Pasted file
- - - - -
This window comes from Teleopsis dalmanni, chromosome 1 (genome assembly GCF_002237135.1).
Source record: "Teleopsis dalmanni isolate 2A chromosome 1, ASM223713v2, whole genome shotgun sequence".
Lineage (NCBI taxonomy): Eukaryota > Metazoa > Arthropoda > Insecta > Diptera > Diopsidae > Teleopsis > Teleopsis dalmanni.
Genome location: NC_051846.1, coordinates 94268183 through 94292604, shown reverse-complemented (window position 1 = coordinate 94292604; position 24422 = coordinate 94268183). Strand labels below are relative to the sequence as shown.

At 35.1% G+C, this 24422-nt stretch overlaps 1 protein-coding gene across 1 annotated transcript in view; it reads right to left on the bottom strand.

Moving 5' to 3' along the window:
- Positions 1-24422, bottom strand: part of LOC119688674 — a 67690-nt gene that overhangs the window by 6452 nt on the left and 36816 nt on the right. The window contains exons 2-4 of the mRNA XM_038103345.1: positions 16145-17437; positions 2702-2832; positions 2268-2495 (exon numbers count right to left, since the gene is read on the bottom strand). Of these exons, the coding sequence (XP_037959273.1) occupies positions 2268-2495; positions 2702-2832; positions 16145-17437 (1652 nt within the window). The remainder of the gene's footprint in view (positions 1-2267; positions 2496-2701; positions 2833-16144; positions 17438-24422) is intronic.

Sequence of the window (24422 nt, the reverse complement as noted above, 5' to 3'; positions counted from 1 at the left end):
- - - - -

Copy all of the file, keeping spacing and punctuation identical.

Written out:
This window comes from Teleopsis dalmanni, chromosome 1 (genome assembly GCF_002237135.1).
Source record: "Teleopsis dalmanni isolate 2A chromosome 1, ASM223713v2, whole genome shotgun sequence".
Lineage (NCBI taxonomy): Eukaryota > Metazoa > Arthropoda > Insecta > Diptera > Diopsidae > Teleopsis > Teleopsis dalmanni.
Genome location: NC_051846.1, coordinates 94268183 through 94292604, shown reverse-complemented (window position 1 = coordinate 94292604; position 24422 = coordinate 94268183). Strand labels below are relative to the sequence as shown.

At 35.1% G+C, this 24422-nt stretch overlaps 1 protein-coding gene across 1 annotated transcript in view; it reads right to left on the bottom strand.

Moving 5' to 3' along the window:
- Positions 1-24422, bottom strand: part of LOC119688674 — a 67690-nt gene that overhangs the window by 6452 nt on the left and 36816 nt on the right. The window contains exons 2-4 of the mRNA XM_038103345.1: positions 16145-17437; positions 2702-2832; positions 2268-2495 (exon numbers count right to left, since the gene is read on the bottom strand). Of these exons, the coding sequence (XP_037959273.1) occupies positions 2268-2495; positions 2702-2832; positions 16145-17437 (1652 nt within the window). The remainder of the gene's footprint in view (positions 1-2267; positions 2496-2701; positions 2833-16144; positions 17438-24422) is intronic.

Sequence of the window (24422 nt, the reverse complement as noted above, 5' to 3'; positions counted from 1 at the left end):